Publishing Partner: Cambridge University Press CUP Extra Publisher Login
amazon logo
More Info


New from Oxford University Press!

ad

Speaking American: A History of English in the United States

By Richard W. Bailey

"Takes a novel approach to the history of American English by focusing on hotbeds of linguistic activity throughout American history."


New from Cambridge University Press!

ad

Language, Literacy, and Technology

By Richard Kern

"In this book, Richard Kern explores how technology matters to language and the ways in which we use it. Kern reveals how material, social and individual resources interact in the design of textual meaning, and how that interaction plays out across contexts of communication, different situations of technological mediation, and different moments in time."


Academic Paper


Title: Lexical acquisition over time in minority first language children learning English as a second language
Author: Heather Goldberg
Institution: University of Alberta
Author: Johannes Paradis
Email: click here TO access email
Institution: University of Alberta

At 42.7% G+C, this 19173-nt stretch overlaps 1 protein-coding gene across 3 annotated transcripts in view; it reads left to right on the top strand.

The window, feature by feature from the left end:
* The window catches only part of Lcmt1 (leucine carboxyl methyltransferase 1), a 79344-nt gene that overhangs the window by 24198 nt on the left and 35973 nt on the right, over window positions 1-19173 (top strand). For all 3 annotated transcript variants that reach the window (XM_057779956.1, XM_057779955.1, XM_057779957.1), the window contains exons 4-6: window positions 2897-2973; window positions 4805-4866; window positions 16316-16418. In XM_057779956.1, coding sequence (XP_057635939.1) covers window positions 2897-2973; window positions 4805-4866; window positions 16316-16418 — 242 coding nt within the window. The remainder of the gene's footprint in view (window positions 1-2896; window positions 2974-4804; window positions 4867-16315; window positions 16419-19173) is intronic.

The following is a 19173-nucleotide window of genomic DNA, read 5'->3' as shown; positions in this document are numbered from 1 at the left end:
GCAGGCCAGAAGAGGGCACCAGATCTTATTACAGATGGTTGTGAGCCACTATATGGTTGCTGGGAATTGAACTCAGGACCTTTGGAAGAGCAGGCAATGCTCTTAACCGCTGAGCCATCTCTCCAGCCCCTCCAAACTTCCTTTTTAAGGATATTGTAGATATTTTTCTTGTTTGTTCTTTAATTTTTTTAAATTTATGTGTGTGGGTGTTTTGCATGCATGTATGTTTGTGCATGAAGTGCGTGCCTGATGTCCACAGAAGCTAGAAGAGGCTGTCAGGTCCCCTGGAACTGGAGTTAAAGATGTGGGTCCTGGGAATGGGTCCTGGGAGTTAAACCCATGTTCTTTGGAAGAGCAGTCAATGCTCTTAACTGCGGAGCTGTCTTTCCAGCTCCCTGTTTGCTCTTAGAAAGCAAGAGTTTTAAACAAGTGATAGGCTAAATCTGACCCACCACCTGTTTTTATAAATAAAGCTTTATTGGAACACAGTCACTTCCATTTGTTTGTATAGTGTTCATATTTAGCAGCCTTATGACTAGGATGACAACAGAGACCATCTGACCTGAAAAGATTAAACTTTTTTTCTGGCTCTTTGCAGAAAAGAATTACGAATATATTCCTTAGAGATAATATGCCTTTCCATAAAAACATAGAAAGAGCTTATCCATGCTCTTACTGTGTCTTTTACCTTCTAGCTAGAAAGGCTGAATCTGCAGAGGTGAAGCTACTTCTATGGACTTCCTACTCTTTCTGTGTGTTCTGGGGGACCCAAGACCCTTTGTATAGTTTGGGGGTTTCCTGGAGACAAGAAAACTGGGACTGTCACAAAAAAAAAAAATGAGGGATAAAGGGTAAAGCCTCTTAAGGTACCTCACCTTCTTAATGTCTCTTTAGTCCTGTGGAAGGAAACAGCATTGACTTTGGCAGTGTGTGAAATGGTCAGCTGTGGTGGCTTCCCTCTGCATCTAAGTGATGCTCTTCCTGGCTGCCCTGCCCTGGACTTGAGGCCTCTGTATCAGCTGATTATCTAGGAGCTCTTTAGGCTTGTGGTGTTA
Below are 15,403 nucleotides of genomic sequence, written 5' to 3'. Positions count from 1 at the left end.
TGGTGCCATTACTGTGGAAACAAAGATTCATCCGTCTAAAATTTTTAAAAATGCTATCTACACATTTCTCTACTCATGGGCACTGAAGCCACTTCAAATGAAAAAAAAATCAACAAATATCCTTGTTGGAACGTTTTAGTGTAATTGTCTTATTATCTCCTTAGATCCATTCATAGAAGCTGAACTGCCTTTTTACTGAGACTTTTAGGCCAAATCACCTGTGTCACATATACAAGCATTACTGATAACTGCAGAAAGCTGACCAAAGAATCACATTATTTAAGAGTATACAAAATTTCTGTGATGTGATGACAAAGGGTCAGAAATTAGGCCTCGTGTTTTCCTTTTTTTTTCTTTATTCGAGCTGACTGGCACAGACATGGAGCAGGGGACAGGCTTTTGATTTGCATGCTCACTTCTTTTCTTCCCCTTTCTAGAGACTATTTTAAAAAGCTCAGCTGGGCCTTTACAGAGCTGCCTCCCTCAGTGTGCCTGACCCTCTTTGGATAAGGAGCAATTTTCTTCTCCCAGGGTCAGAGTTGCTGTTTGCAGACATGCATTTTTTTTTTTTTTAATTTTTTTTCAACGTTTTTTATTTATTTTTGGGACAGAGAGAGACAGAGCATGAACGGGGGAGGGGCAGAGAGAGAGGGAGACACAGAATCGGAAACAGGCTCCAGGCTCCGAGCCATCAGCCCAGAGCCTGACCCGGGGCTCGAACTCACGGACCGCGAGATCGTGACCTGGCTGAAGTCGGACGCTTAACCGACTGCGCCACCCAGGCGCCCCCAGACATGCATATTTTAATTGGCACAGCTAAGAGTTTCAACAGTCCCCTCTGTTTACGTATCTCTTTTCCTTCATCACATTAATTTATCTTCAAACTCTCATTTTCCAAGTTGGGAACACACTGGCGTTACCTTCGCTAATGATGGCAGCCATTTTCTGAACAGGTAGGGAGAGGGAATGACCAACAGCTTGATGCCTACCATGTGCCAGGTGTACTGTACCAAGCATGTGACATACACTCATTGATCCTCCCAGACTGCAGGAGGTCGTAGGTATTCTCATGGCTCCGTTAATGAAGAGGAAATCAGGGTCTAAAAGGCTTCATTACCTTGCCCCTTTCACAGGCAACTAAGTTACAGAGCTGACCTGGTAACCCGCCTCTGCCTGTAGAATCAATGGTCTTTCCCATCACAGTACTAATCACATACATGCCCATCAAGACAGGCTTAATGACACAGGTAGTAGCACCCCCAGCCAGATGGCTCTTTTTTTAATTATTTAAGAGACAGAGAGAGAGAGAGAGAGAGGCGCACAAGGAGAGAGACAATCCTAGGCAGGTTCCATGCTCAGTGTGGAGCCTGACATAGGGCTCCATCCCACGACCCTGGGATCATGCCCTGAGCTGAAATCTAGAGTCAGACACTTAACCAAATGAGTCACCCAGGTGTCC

Author: Martha Crago
Institution: Dalhousie University
Linguistic Field: Language Acquisition; Psycholinguistics
Subject Language: English
Abstract: The English second language development of 19 children (mean age at outset = 5 years, 4 months) from various first language backgrounds was examined every 6 months for 2 years, using spontaneous language sampling, parental questionnaires, and a standardized receptive vocabulary test. Results showed that the children's mean mental age equivalency and standard scores on the Peabody Picture Vocabulary Test—Third Edition nearly met native-speaker expectations after an average of 34 months of exposure to English, a faster rate of development than has been reported in some other research. Children displayed the phenomenon of general all-purpose verbs through overextension of the semantically flexible verb do, an indicator of having to stretch their lexical resources for the communicative context. Regarding sources of individual differences, older age of second language onset and higher levels of mother's education were associated with faster growth in children's English lexical development, and nonverbal intelligence showed some limited influence on vocabulary outcomes; however, English use in the home had no consistent effects on vocabulary development.

CUP AT LINGUIST

This article appears IN Applied Psycholinguistics Vol. 29, Issue 1, which you can READ on Cambridge's site or on LINGUIST .



Add a new paper
Return to Academic Papers main page
Return to Directory of Linguists main page